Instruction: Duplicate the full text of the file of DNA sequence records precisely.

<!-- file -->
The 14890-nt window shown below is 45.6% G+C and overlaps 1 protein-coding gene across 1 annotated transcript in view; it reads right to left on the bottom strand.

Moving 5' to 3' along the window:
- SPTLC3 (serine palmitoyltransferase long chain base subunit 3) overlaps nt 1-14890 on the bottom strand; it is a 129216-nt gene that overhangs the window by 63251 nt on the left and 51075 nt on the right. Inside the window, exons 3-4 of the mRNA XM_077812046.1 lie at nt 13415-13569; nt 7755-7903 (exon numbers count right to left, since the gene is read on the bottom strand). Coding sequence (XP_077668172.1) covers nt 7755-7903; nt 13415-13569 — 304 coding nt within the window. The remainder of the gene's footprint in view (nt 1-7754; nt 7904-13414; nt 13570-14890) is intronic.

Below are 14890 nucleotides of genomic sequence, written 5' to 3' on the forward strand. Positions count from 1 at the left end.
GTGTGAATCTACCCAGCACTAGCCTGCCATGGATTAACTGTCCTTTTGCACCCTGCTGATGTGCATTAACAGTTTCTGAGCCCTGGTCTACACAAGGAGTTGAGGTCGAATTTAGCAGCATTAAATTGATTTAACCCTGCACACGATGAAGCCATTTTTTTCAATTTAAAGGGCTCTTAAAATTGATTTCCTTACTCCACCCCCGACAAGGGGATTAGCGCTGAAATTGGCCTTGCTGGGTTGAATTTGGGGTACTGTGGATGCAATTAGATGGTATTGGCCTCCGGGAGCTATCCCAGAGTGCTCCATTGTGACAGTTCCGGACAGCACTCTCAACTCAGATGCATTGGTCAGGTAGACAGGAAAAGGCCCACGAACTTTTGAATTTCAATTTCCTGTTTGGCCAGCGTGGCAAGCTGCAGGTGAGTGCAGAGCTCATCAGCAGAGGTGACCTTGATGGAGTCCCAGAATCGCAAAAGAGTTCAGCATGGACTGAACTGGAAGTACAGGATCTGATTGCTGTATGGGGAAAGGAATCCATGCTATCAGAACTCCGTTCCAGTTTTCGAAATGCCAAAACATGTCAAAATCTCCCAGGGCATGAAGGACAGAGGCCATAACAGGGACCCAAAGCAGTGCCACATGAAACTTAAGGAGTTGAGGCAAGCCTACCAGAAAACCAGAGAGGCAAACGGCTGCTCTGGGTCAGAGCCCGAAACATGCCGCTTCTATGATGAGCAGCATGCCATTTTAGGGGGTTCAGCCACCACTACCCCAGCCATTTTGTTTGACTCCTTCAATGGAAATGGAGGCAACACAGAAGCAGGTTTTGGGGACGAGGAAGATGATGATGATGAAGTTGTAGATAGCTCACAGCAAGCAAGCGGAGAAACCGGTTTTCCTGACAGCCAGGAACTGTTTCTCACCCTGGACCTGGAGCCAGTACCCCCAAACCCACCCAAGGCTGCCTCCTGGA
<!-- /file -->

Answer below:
The 14890-nt window shown below is 45.6% G+C and overlaps 1 protein-coding gene across 1 annotated transcript in view; it reads right to left on the bottom strand.

Moving 5' to 3' along the window:
- SPTLC3 (serine palmitoyltransferase long chain base subunit 3) overlaps nt 1-14890 on the bottom strand; it is a 129216-nt gene that overhangs the window by 63251 nt on the left and 51075 nt on the right. Inside the window, exons 3-4 of the mRNA XM_077812046.1 lie at nt 13415-13569; nt 7755-7903 (exon numbers count right to left, since the gene is read on the bottom strand). Coding sequence (XP_077668172.1) covers nt 7755-7903; nt 13415-13569 — 304 coding nt within the window. The remainder of the gene's footprint in view (nt 1-7754; nt 7904-13414; nt 13570-14890) is intronic.

Below are 14890 nucleotides of genomic sequence, written 5' to 3' on the forward strand. Positions count from 1 at the left end.
GTGTGAATCTACCCAGCACTAGCCTGCCATGGATTAACTGTCCTTTTGCACCCTGCTGATGTGCATTAACAGTTTCTGAGCCCTGGTCTACACAAGGAGTTGAGGTCGAATTTAGCAGCATTAAATTGATTTAACCCTGCACACGATGAAGCCATTTTTTTCAATTTAAAGGGCTCTTAAAATTGATTTCCTTACTCCACCCCCGACAAGGGGATTAGCGCTGAAATTGGCCTTGCTGGGTTGAATTTGGGGTACTGTGGATGCAATTAGATGGTATTGGCCTCCGGGAGCTATCCCAGAGTGCTCCATTGTGACAGTTCCGGACAGCACTCTCAACTCAGATGCATTGGTCAGGTAGACAGGAAAAGGCCCACGAACTTTTGAATTTCAATTTCCTGTTTGGCCAGCGTGGCAAGCTGCAGGTGAGTGCAGAGCTCATCAGCAGAGGTGACCTTGATGGAGTCCCAGAATCGCAAAAGAGTTCAGCATGGACTGAACTGGAAGTACAGGATCTGATTGCTGTATGGGGAAAGGAATCCATGCTATCAGAACTCCGTTCCAGTTTTCGAAATGCCAAAACATGTCAAAATCTCCCAGGGCATGAAGGACAGAGGCCATAACAGGGACCCAAAGCAGTGCCACATGAAACTTAAGGAGTTGAGGCAAGCCTACCAGAAAACCAGAGAGGCAAACGGCTGCTCTGGGTCAGAGCCCGAAACATGCCGCTTCTATGATGAGCAGCATGCCATTTTAGGGGGTTCAGCCACCACTACCCCAGCCATTTTGTTTGACTCCTTCAATGGAAATGGAGGCAACACAGAAGCAGGTTTTGGGGACGAGGAAGATGATGATGATGAAGTTGTAGATAGCTCACAGCAAGCAAGCGGAGAAACCGGTTTTCCTGACAGCCAGGAACTGTTTCTCACCCTGGACCTGGAGCCAGTACCCCCAAACCCACCCAAGGCTGCCTCCTGGA